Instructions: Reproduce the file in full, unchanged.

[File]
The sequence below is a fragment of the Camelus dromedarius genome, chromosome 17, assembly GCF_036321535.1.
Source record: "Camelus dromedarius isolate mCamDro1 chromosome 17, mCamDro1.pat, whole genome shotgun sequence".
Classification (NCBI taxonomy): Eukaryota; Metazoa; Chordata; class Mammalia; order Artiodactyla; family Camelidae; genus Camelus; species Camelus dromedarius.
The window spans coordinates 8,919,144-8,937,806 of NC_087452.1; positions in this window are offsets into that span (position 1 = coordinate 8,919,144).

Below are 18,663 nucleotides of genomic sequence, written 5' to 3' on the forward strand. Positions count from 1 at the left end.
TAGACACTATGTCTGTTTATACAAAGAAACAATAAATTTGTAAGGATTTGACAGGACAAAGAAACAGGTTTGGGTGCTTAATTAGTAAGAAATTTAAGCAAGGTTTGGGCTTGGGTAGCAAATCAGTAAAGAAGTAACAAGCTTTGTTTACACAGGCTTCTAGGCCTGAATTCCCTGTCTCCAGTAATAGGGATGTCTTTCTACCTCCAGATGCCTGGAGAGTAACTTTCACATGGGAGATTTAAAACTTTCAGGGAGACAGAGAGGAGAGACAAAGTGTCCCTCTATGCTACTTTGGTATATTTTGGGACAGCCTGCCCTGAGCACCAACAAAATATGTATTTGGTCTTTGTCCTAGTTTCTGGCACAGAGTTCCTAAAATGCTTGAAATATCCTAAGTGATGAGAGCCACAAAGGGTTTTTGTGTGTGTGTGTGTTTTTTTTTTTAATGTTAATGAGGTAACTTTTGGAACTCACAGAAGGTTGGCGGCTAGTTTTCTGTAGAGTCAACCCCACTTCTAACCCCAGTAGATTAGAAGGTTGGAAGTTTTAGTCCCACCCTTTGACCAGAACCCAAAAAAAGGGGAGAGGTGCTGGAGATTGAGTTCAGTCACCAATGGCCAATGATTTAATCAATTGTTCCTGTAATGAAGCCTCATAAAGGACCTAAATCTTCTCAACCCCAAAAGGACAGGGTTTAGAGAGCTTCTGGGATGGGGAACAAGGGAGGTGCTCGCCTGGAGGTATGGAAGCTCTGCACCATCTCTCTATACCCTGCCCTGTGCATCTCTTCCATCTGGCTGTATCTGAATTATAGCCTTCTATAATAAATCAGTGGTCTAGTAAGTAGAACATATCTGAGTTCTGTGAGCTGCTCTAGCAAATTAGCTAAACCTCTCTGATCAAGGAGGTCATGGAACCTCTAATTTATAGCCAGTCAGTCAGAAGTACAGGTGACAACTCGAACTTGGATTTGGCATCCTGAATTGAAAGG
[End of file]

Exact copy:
The sequence below is a fragment of the Camelus dromedarius genome, chromosome 17, assembly GCF_036321535.1.
Source record: "Camelus dromedarius isolate mCamDro1 chromosome 17, mCamDro1.pat, whole genome shotgun sequence".
Classification (NCBI taxonomy): Eukaryota; Metazoa; Chordata; class Mammalia; order Artiodactyla; family Camelidae; genus Camelus; species Camelus dromedarius.
The window spans coordinates 8,919,144-8,937,806 of NC_087452.1; positions in this window are offsets into that span (position 1 = coordinate 8,919,144).

Below are 18,663 nucleotides of genomic sequence, written 5' to 3' on the forward strand. Positions count from 1 at the left end.
TAGACACTATGTCTGTTTATACAAAGAAACAATAAATTTGTAAGGATTTGACAGGACAAAGAAACAGGTTTGGGTGCTTAATTAGTAAGAAATTTAAGCAAGGTTTGGGCTTGGGTAGCAAATCAGTAAAGAAGTAACAAGCTTTGTTTACACAGGCTTCTAGGCCTGAATTCCCTGTCTCCAGTAATAGGGATGTCTTTCTACCTCCAGATGCCTGGAGAGTAACTTTCACATGGGAGATTTAAAACTTTCAGGGAGACAGAGAGGAGAGACAAAGTGTCCCTCTATGCTACTTTGGTATATTTTGGGACAGCCTGCCCTGAGCACCAACAAAATATGTATTTGGTCTTTGTCCTAGTTTCTGGCACAGAGTTCCTAAAATGCTTGAAATATCCTAAGTGATGAGAGCCACAAAGGGTTTTTGTGTGTGTGTGTGTTTTTTTTTTTAATGTTAATGAGGTAACTTTTGGAACTCACAGAAGGTTGGCGGCTAGTTTTCTGTAGAGTCAACCCCACTTCTAACCCCAGTAGATTAGAAGGTTGGAAGTTTTAGTCCCACCCTTTGACCAGAACCCAAAAAAAGGGGAGAGGTGCTGGAGATTGAGTTCAGTCACCAATGGCCAATGATTTAATCAATTGTTCCTGTAATGAAGCCTCATAAAGGACCTAAATCTTCTCAACCCCAAAAGGACAGGGTTTAGAGAGCTTCTGGGATGGGGAACAAGGGAGGTGCTCGCCTGGAGGTATGGAAGCTCTGCACCATCTCTCTATACCCTGCCCTGTGCATCTCTTCCATCTGGCTGTATCTGAATTATAGCCTTCTATAATAAATCAGTGGTCTAGTAAGTAGAACATATCTGAGTTCTGTGAGCTGCTCTAGCAAATTAGCTAAACCTCTCTGATCAAGGAGGTCATGGAACCTCTAATTTATAGCCAGTCAGTCAGAAGTACAGGTGACAACTCGAACTTGGATTTGGCATCCTGAATTGAAAGG